Providing coverage of Alaska and northern Canada's oil and gas industry
November 2019

Vol. 24, No.46 Week of November 17, 2019

Oil patch insider: FTC won’t stop BP Alaska sale to Hilcorp; Carl Portman to retire

Kay Cashman

Petroleum News

Unlike the BP-ARCO merger that closed in 2000 and was subject to oversight from the Securities and Exchange Commission, which did not allow BP to purchase ARCO’s Alaska assets, the proposed Hilcorp Alaska-BP Exploration Alaska deal has been reviewed by the Federal Trade Commission. The agency did not identify any antitrust or anticompetitive issues so will “not prevent” Hilcorp and BP from closing the $5.6 billion sale, Alaska Department of Natural Resources Commissioner Corri Feige told members of the House and Senate Resources committees in a Nov. 12 letter.

The Alaska Department of Law is currently conducting a similar review of the proposed transaction, she said in the letter. And “consistent with its obligation to manage the state’s resources for the maximum benefit of the people,” DNR is also doing “extensive due diligence and review” of the deal.

While it is “early in this process, significant resources within this agency and the Department of Law are currently deployed to ensure this robust oversight,” Feige said.

A partial list of DNR’s ongoing review activities includes: “(1) examining the purchase and sale agreement that effectuates the sale to understand how the obligations to the state are shared amongst the parties, including whether or not the original lessee remains liable for obligations accruing before the transfer; (2) contracting with an independent and highly respected economic consulting firm to rigorously examine Hilcorp’s ability to fulfill its obligations to the state under a set of stressful scenarios; (3) examining the existing financial assurances structure to determine what amendments will be required to properly manage the change in the state’s risk profile due to the sale; (4) conducting a thorough in-house financial analysis of several years of financial information; and (5) identifying and resolving any potential issues associated with the operation of acquired pipelines and infrastructure.”

In addition to DNR, other state agencies have a regulatory oversight role concerning the sale, Feige said, including but not limited to: the Alaska Oil and Gas Conservation Commission on issues regarding bonding and transfer of well ownership; the Department of Environmental Conservation on discharge prevention and contingency plan approvals and certificates of financial responsibility; the Regulatory Commission of Alaska concerning the transfer of common carrier pipeline assets; the Department of Revenue on possible tax implications; and the Department of Fish and Game regarding the possible transfer of permits.


RDC’s Carl Portman to retire in June

The Resource Development Council for Alaska will lose one of its most valuable employees at the end of June, Deputy Director Carl Portman.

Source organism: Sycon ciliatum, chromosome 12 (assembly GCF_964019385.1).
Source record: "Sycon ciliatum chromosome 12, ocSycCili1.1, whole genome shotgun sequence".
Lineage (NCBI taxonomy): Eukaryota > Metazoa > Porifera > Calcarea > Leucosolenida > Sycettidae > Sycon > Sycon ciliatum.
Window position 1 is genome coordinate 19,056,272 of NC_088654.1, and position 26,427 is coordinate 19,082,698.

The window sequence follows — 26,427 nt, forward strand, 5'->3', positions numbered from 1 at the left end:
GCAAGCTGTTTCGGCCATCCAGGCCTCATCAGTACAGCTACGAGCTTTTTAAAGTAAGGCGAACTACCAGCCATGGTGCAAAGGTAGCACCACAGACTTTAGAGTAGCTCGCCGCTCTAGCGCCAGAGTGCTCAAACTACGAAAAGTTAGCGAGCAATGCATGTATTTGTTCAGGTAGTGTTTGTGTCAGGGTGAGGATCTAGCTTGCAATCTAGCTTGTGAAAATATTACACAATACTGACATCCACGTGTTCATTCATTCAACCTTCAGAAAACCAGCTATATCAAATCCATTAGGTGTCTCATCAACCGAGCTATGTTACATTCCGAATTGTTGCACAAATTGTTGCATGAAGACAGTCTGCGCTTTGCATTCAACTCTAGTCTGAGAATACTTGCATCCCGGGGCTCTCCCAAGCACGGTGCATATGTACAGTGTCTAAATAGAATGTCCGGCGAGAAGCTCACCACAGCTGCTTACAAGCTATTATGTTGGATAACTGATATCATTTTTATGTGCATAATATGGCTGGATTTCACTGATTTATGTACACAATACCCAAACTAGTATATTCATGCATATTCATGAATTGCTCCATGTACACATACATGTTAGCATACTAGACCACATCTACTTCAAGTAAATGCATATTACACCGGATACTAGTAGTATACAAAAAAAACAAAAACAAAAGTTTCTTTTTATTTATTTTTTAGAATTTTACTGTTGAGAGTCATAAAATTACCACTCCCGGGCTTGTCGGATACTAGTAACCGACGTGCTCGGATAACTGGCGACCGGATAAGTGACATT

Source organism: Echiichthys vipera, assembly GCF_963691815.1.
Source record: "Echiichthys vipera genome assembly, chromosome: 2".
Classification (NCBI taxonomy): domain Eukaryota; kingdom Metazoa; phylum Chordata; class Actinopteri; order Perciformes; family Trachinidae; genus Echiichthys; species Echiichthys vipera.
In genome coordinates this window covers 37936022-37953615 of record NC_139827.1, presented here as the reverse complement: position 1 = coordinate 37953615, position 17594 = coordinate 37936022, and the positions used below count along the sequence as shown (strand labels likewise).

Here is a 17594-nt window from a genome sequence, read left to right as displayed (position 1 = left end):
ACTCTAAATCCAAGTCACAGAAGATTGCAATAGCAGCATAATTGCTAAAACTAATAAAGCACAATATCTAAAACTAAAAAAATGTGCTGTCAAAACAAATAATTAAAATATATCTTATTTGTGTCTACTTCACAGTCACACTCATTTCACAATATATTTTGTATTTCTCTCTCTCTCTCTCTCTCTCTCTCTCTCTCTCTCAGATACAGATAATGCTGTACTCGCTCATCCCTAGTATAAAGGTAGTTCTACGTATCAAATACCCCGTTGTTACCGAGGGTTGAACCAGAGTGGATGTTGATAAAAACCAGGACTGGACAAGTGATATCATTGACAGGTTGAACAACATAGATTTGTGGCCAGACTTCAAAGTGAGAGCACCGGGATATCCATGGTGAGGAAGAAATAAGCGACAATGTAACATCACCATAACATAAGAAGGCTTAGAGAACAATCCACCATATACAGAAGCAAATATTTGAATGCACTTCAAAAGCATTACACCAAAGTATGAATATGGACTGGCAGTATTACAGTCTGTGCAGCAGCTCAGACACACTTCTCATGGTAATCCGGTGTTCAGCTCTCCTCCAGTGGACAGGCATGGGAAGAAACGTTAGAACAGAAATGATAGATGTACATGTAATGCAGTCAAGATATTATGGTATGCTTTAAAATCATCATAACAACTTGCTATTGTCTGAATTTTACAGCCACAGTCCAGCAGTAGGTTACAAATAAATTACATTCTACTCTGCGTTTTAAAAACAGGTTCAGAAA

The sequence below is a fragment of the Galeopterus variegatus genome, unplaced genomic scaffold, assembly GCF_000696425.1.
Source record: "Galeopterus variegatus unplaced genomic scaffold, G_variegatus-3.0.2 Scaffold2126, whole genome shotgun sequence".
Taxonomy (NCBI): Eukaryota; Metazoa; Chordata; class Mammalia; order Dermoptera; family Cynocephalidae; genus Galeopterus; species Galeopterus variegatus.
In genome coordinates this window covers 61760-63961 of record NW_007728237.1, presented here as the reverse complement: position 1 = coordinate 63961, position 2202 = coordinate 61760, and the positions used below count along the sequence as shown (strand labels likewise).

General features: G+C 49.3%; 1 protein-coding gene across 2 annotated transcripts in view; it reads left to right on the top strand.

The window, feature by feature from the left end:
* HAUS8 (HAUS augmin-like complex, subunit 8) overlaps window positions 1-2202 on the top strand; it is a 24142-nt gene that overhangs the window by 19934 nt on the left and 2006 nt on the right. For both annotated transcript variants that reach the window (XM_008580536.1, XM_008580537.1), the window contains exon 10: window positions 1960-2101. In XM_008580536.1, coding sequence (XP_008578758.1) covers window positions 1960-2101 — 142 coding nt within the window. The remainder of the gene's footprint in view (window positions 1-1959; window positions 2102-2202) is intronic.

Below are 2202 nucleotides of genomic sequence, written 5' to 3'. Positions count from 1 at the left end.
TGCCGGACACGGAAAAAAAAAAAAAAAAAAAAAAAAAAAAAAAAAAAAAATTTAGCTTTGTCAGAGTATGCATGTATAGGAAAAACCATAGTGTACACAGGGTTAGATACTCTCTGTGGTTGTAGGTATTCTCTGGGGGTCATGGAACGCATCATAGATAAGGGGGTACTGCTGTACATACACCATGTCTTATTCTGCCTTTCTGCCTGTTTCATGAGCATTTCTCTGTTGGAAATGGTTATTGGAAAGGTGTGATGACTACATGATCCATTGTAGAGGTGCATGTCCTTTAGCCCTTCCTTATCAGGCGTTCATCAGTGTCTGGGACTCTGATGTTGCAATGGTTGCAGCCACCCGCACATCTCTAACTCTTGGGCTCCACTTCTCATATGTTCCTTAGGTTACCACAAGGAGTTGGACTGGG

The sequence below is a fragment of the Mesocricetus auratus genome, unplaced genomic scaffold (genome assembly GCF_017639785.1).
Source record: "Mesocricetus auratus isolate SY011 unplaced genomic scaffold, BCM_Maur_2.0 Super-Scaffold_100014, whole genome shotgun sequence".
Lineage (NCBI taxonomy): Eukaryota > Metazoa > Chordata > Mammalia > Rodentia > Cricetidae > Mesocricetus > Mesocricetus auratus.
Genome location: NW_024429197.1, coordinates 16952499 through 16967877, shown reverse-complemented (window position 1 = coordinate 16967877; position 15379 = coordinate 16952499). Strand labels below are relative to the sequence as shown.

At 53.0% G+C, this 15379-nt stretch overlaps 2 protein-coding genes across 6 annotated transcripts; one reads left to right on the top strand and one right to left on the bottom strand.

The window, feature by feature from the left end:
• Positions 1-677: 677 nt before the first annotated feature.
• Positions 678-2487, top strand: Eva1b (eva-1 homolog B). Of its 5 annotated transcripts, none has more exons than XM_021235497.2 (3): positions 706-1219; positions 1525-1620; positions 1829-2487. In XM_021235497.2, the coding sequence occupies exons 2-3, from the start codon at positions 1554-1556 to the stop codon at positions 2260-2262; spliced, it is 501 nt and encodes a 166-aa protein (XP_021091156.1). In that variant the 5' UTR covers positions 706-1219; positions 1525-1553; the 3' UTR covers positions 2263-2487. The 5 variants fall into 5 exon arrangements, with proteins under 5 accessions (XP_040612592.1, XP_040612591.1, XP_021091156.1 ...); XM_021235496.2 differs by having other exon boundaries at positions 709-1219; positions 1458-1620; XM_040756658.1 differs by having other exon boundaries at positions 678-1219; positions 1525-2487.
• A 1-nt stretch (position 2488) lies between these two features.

Among many other duties, Portman has been responsible for the impressive list of presenters at the association's conference every November.

Set to retire June 30 after what will be 39 years with RDC, Portman said he will be leaving after the association’s annual meeting.

“I still plan to help out RDC on a volunteer basis, working on the conference and other … issues. I would also like to get involved in other organizations, including Food Bank of Alaska. It’s going to be a challenging adjustment, but I’m ready to give it a shot,” he said.


AG seeks to intervene in enviro lawsuit re. Hilcorp Cook Inlet seismic

The Alaska attorney general’s office filed a motion Nov. 13 to intervene in a lawsuit by Cook Inletkeeper and the Center for Biological Diversity that challenges the decision by the National Oceanic Atmospheric Administration, acting through the National Marine Fisheries Service, to issue incidental take regulations and letters of authorization okaying the unintentional take of marine mammals by Hilcorp Alaska that allow the company to conduct underwater seismic surveys on oil and gas leases in lower Cook Inlet.

Among other things, any delay in the development of the leases causes a “direct negative impact on Alaska’s tax revenues,” the AG’s motion says.

The case, in the U.S. District Court for the District of Alaska, is No. 3:19-cv-00238-SLC.


Dunleavy appoints Walsh, Reaves to board

Alaska Gov. Michael Dunleavy recently reappointed Tom Walsh, Anchorage, and appointed Dave Reaves, Wasilla, to Alaska’s Oil and Gas Competitiveness Review Board.

Walsh’s term runs until July 1, 2023, and Reaves until July 1, 2021, according to statement from the administration.

Created in 2013 by Senate Bill 21, the board was designed as a resource for the Alaska Legislature, and is tasked with establishing and maintaining salient data on oil and gas exploration, development and production, as well as providing lawmakers with factual information on the state’s fiscal system, labor pool and regulatory competitiveness,

The board’s first report was delivered to the Legislature in March 2015. It is in the process of updating that report and developing a score card that simplifies where Alaska stands compared to its competition around the world (see story in Oct. 27 issue of Petroleum News).


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